Quickie: Thoughts On The Aroldis Chapman Trade

Ayooo, it’s yaboy the M.D. making his triumphant return from his sabbatical to the #BlogLife to bring some heat and spit some real about Brian Cashman’s latest heist: The Aroldis Chapman to the Chicago Cubs trade.

It looks like every Yankees fan’s favorite whipping boy is back at it again, wheeling and dealing, making shrewd moves while the rest of the league’s busters are stuck waiting in the dust. The Chapman trade is a perfect manifestation on Cash’s ideologies and tactics over the past several years, swiftly, cogently and under the radar(ly) making moves to set the Yanks up for the future by “transitioning” and not by “rebuilding.”

We saw it with Michael Pineda, when Cash dealt a hot prospect in Jesus Montero, whose turned out to be nothing more than a low key headache for the Marines. We saw it with Nate Eovaldi, who Cash dealt a sold piece (yet replaceable) in MArtin Prado and a bucket of baseballs (David Phelps). We saw it with his greatest recent move dealing Shane Greene for Sir Didi Gregorious. And we most recently saw it when he dealt Adam Warren (hello old friend) for Starlin Castro.

Somehow, under the shade of night, Cashman has become one of the preeminent trading GMs in the MLB. And that came to a head with the Chapman deal…

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Quick thoughts:

  • In the course of half a year Cashman essentially turned Eric Jagielo, Rookie Davis, Tony Renda and Caleb Cotham into Gleyber Torres, Billy McKinney, Rashad Crawford and Adam Warren… That’s like buying a wining lottery ticket that you couldn’t cash for half a year. And that’s literally turning 4 prospects outside your own organization’s top 10 into 1 elite prospect (Torres is universally thought of as a top 30 prospect league wide at 19 YEARS OLD), another top 10 prospect in a better system, a quality swing pitcher and a throw in with upside potential…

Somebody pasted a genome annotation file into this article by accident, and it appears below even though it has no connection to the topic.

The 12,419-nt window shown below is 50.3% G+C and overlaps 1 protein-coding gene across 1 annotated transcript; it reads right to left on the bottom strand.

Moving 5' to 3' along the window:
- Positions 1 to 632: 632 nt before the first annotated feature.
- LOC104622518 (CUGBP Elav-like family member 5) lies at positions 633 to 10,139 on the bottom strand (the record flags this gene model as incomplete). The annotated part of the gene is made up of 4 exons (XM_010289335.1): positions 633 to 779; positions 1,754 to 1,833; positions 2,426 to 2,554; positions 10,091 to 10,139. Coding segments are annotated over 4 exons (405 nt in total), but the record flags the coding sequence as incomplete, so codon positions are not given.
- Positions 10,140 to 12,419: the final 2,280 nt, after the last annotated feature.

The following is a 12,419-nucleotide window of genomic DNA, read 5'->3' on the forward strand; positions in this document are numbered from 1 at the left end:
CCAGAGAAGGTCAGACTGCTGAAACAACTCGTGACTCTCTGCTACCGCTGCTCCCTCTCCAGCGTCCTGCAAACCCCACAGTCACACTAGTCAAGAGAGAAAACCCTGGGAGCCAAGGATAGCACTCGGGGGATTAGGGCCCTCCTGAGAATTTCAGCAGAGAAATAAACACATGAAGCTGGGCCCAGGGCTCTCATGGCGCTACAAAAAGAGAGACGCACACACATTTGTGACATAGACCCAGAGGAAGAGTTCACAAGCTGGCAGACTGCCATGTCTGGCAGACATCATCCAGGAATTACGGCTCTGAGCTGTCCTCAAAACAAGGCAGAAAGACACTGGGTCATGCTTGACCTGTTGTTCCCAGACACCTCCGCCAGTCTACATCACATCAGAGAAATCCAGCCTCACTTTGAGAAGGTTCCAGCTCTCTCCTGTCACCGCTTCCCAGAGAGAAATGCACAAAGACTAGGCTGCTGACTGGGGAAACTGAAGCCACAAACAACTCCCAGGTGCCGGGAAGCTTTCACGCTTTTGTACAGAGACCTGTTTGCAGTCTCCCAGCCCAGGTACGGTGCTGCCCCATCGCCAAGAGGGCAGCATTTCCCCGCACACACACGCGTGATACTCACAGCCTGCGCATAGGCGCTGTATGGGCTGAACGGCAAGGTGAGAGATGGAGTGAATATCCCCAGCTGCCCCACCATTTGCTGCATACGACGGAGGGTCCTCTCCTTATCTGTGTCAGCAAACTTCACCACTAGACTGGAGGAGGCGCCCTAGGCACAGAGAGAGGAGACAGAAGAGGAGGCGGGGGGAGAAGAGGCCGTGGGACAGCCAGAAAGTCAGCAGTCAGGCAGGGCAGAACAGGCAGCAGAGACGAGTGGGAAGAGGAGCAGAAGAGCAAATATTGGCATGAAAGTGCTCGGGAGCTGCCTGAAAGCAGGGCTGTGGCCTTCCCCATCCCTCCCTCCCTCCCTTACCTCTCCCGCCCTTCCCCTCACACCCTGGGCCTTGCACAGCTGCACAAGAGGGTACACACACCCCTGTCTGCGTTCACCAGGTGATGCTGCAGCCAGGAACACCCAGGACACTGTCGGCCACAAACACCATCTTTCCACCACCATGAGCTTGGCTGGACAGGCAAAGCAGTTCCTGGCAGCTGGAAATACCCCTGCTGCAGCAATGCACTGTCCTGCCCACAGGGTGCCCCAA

• Looks like Cashman is going to get the last laugh on the league. While evryone scared to pay pennies on the dollar for Chapman in January, Cash was smiling maniacally like James Moriarty looking to exploit a market inefficiency. Say what you want about Cash’s entire tenure with the Yanks, but his talent has been on full display the past half decade in a positive way.

 

  • As a Yanks fan, I’m totally stoked to be cavaliering the “overload on short stop prospects” movement. And I’m extremely excited to see how Jorge Mateo and Gleyber Torres can develop together.

 

  • FWIW: Having too many short stops IS A GOOD THING. They’re the best athletes on the diamond, they take easily to other positions, and they’re usually the most valuable commodity in trades. If you don’t have a short stop, then you need to get one. When you’re socked with three above average ones… Well the ball is entirely in your court.

 

  • Trading Chapman was a no brainer for the Yanks: 1) He wouldn’t sign an extension in season, so there’s always the possibility they would’ve lost him for nothing this winter. 2) This is the highest value Chapman would be at, and his return yielded an exponentially more valuable crop than what was originally given for him. 3) The Yanks are still in position to compete for the playoffs (for at least the next week) with Warren coming back and presumably resuming his past role with the team (granted he can tweak his mechanics) and with Luis Severino stocked in the bullpen.

 

  • And in the case the Yanks are poised to proceed with a fire sale… They’re better positioned than any other team to sell in such a thin market with Beltran and Miller and two enticing starting pitchers (Eovaldi/Pineda)… Cash’s phone will ring off the hook, and he’ll be happy to rob blindly each of his peers.

Sure, these are strange times for Yankees fans… But things done changed… It’s about damn time fans start acting like it and accept the reality of team building in the year 2016. Cause I sure as shit know that I’m PSYCHED to fleece the rest of the league from their prospects.

AND YOU KNOW IT, BOI

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